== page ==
By DAVID BEILSTEIN
PART of what plagues the conservative movements inability to capture a more consistent fealty to constitutional government, lies in the movements indifference or ignorance of the dualistic presumptions of the Christian faith, the Enlightenment — and from there, 18th century liberalism’s ideas about religion and politics.
This is a relatively recent development, and can be glimpsed in two distinct elections as illustration.
In the 1960 election, John F. Kennedy ran against Richard M Nixon for the presidency, conservatives were uncomfortable with the possibility of Sen. Kennedy’s Catholicism impacting public policy because of the long held constitutional separation of Church and state.
The argument no such term exists in the U.S. Constitution — the modern argument of conservatives like Rick Santorum — falls pray to what has been termed the word/concept fallacy. Even still, classical conservatives wanted to make sure a separation of Church and state would not be violated by a possible Kennedy administration.
And Kennedy ran to convince voters in the electoral middle his Roman Catholic faith would not be imposed on public policy decisions. The state of Democrat nominee Kennedy’s personal piety was not the issue, and Kennedy made sure that was clarified.
Fast forward to the Presidential Election of 2004. Swaths of voters were upset that Sen. John F Kerry’s Catholic faith did not run deep enough. American voters sympathetic to a change in 2004 from the Bush administration wanted proof Kerry’s Catholic faith was not simply a cultural accouterment. And Sen. Kerry lost support because of his inability to convince religious conscious voters his catholic confession would not be imposed on matters of public policy.
That’s an immense change of course in only 44 years.
Considering such a stance would have no teeth against any religion (Hindu, Buddhist, Islamic) being imposed on sundry citizens with different ideas of ultimate authority, one wonders when the head of the conservative body politic got screwed on backwards.
Such ideas have been kept in check better now since parents requesting Christian prayer in secular schools now understand that means Christian children will have to also learn Muslim prayers, Native American chants, Hindu, Voodoo, etc.
This is what happens when policy-based-upon preference infects American conservatism. It ceases to be conservative but becomes in a word I coined (all about me now!) paleo-progressive. Such a progressivism has no armor against the neo-progressive aims of the left. It allows government to grow more powerful and ever ready to impose civil servants ideas about how life should be lived on the citizens living in this once free republic.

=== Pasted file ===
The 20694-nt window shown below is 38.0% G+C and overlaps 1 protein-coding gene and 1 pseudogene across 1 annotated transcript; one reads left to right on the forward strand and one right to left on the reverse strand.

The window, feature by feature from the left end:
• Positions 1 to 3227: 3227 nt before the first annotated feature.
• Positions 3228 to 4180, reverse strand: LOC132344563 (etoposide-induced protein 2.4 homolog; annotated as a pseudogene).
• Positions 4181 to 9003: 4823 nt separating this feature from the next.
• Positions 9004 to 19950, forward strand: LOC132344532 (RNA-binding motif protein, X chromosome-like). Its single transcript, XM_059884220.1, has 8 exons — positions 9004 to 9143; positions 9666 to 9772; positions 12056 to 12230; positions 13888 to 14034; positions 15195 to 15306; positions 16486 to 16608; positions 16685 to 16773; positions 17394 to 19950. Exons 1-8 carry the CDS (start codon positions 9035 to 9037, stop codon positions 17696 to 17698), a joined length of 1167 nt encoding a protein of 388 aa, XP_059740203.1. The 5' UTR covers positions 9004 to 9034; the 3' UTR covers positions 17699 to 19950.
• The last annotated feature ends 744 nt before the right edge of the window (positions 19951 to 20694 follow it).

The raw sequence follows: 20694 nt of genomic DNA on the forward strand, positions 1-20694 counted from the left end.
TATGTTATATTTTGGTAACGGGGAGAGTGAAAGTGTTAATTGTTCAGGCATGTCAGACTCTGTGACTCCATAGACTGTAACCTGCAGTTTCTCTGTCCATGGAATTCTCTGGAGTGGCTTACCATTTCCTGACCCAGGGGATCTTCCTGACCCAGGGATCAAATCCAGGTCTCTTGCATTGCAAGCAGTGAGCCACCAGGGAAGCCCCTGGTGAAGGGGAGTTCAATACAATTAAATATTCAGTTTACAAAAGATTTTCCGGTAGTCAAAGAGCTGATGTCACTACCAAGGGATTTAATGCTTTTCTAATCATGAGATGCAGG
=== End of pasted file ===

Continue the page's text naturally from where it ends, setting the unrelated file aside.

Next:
No conception of a free society lies anywhere near such a schema.
A closer look may clarify. Between 1960 and 2004, the religious right and moral majority convinced swaths of professing evangelicals that sincere faith equaled the imposition of Biblical standards of morality on a pluralistic society, which through the First Amendment and the nation’s founding documents decided upon not an ecclesial order, but a novos ordo seclorum (a new order for the ages).
In essence, sincere Christian faith or some form of generic “faith” for many inside the cultural conservative movement, was not based upon Biblical standards, but cultural — not a profession of Christ and membership in a local Church with an ecclesial order; of attending to Word and sacrament — but bible thumping panegyrics and the imposition of biblical norms of morality (intended for the Church) on secular society at large.
This creates a moralistic conservatism and is not recognizable to non-believers and members of other religions as wafting of the liberalism inherent in the U.S. Constitution. To try to sell such views as merely Constitutional falls upon deaf ears — a problem conservatives have faced over the last few election cycles.
Too many Americans do not see conservatism as individualistic freeing — a protection of the right to choose, to plan and design life according to ones own conceptions of authority.